Buying Bungie marks a strategic shift for Sony | Opinion
The $3.6 billon isn't just about competing with Xbox -- it's a sign of how Sony sees itself and the industry evolving
The announcement that Sony is buying Bungie for $3.6 billion came in just under the wire and wrapped up a record-breaking month for acquisitions in the games industry.
It's not a deal remotely on the scale of Microsoft's acquisition of Activision Blizzard King, of course, but it's further evidence of a major consolidation trend -- one that's likely to continue over the course of the year as Sony continues to expand its publishing and development operations.
It's tempting to consider this deal solely in the context of Sony's competition with Microsoft -- it's not a "response" to the ABK deal specifically, since Sony's negotiations with Bungie would already have been well underway before that deal was announced, but for several years there's been an overall sense of platform competition heating up and acquisitions being a key part of any effective strategy.
Looking at the Bungie deal solely in that context, however, risks missing the wider picture in terms of what this acquisition means for Sony's long-term strategy. Bungie isn't a standard studio acquisition along the lines of those Sony has made pretty regularly in the past decade; it's a company with a pretty significant multi-platform self-publishing capacity, a very popular and successful live service game that's been up and running for several years, and at least one more major title in the pipeline.
This acquisition represents a much more significant strategic shift for Sony than any prior studio acquisition
Sony has made it clear that it's not going to be stripping back any of that or turning Bungie into another of its (largely excellent) first-party studios. The Destiny firm will operate with a high degree of independence and continue to publish its games as cross-platform titles.
From Bungie's side of things, this seems as close to ideal as any acquisition can be. More than just the money (which is always nice) and the promise of independence, the deal also looks like a really good cultural fit that ought to end up being good for Bungie and its games. Bungie has been through quite a few different arrangements in terms of owners and publishing partners over the years; it was part-owned by Take Two way back in the mists of time before being fully owned by Microsoft, splitting off to become independent, signing a long-term publishing deal with Activision Blizzard and then finally becoming a self-publishing operation just a few years ago.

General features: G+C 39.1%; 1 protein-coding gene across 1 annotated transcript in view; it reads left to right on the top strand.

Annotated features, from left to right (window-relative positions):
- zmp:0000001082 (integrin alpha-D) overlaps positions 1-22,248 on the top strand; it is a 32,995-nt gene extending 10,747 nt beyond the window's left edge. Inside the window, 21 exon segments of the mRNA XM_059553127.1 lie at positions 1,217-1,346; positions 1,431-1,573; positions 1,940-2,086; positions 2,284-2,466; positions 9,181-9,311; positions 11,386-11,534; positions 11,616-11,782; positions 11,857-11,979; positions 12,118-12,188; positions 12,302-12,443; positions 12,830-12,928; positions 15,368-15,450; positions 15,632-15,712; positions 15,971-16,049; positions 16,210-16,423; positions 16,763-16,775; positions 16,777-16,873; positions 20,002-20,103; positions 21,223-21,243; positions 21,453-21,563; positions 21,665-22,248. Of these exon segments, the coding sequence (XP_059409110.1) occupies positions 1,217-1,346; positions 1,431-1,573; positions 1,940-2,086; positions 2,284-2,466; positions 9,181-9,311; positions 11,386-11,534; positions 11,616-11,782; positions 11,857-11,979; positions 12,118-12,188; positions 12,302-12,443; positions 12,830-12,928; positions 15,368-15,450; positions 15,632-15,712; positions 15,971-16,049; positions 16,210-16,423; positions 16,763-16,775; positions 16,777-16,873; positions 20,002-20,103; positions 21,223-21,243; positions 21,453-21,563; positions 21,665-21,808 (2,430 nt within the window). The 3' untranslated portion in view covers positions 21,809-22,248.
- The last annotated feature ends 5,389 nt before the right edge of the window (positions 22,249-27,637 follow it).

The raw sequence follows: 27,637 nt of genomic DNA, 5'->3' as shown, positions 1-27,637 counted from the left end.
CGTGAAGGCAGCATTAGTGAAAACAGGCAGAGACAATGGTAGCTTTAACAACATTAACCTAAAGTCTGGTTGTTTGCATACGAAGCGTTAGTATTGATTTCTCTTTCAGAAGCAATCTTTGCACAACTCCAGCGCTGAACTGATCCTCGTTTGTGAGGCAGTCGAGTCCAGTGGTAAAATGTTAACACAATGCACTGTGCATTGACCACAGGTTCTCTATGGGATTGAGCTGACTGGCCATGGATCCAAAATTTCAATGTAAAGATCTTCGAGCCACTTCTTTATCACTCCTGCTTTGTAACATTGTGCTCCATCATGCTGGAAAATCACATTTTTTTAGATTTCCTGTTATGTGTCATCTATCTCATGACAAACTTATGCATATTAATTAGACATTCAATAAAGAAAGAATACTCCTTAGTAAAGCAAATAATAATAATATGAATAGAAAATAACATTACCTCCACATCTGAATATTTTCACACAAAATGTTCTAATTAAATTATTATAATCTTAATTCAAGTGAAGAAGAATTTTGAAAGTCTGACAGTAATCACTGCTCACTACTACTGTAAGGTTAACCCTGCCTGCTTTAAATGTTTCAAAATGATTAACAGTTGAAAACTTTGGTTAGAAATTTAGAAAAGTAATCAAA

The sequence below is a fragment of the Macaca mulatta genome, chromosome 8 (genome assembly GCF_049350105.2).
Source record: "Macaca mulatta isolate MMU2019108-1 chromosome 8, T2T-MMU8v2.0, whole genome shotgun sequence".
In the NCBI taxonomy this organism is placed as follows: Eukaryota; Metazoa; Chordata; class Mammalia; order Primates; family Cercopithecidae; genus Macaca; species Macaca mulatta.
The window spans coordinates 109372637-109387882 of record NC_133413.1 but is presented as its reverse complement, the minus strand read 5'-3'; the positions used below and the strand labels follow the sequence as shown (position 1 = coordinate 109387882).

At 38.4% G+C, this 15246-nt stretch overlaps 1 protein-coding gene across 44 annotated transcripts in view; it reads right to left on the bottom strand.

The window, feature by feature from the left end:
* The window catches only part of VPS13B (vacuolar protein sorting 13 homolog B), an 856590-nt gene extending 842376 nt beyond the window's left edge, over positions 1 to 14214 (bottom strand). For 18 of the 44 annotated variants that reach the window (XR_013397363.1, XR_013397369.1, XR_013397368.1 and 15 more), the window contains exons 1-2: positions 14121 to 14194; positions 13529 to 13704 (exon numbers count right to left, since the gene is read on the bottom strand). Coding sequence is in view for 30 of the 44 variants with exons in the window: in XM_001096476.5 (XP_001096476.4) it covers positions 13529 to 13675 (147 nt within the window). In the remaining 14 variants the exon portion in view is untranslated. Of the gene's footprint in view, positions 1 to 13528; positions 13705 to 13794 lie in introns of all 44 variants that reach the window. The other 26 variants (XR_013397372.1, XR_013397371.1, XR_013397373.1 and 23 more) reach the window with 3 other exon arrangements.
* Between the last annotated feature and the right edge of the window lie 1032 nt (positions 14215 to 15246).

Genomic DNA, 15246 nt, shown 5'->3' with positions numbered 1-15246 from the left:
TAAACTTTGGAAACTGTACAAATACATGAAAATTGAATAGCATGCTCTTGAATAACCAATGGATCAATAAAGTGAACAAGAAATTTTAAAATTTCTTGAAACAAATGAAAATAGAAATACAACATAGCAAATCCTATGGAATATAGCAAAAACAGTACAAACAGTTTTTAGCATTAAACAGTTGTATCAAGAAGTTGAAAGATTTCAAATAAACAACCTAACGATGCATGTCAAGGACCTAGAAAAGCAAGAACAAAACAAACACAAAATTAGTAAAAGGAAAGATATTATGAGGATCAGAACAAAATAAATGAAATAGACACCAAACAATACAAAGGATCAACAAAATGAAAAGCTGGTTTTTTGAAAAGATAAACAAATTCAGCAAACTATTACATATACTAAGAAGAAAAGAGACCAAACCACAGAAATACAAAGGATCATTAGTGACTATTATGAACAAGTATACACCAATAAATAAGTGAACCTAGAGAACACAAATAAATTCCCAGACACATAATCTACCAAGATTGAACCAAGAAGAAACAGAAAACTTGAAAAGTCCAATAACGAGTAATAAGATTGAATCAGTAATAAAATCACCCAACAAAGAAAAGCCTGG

Each of those arrangements has had positives and negatives for the company, and to some extent Destiny and Destiny 2 reflect the issues it had with its most recent setups; while the game has consistently been of very high quality, especially in terms of the nuts and bolts of how it works as a shooter (Destiny 2 having the best second-by-second gameplay of any contemporary FPS is a hill I'll die on), it's shown signs of being pulled in different directions over its lifespan.
Activision Blizzard may have been an effective editorial voice in some regards when it was publishing the game, but also seems likely to have been at least partially responsible for pushing Destiny towards monetisation models that didn't really work for this kind of game and audience. Once Bungie was self-publishing, the business model became better-tuned for the game's audience, but the lack of a publisher's editorial input is also evident -- every great creative needs a great editor to ground them, and while Destiny has always been an obtuse game in some ways, recently the unusual structure and approach which was part of its charm has increasingly often turned into being outright unwelcoming to new or returning players -- exactly the kind of misstep that good-quality publisher input can often help with.
Sony is one of the best partners Bungie could hope for in this regard. It's got an excellent track record in recent years of taking a long view of its studios' IPs, which usually leads to prioritising quality (and thus long-term value) over short-term profit -- which is evident in the company's general refusal to engage with fast-buck monetisation approaches, and its willingness to allow games enough time in development to bring them up to scratch.
Sony knows it can't remotely challenge Microsoft in a spending war, but even if Xbox and Game Pass become dominant, it would still be one of the biggest and most important publishers
They're not always perfect and there have been missteps and rough patches, but in general studios within the Sony group seem to get excellent editorial and technical assistance from the company while still retaining the freedom to make their games unique and interesting. Of course, we can't definitively say that being bought by Sony will make Destiny (or the upcoming Matter) into better games, but at the very least this deal should create positive conditions for that to happen.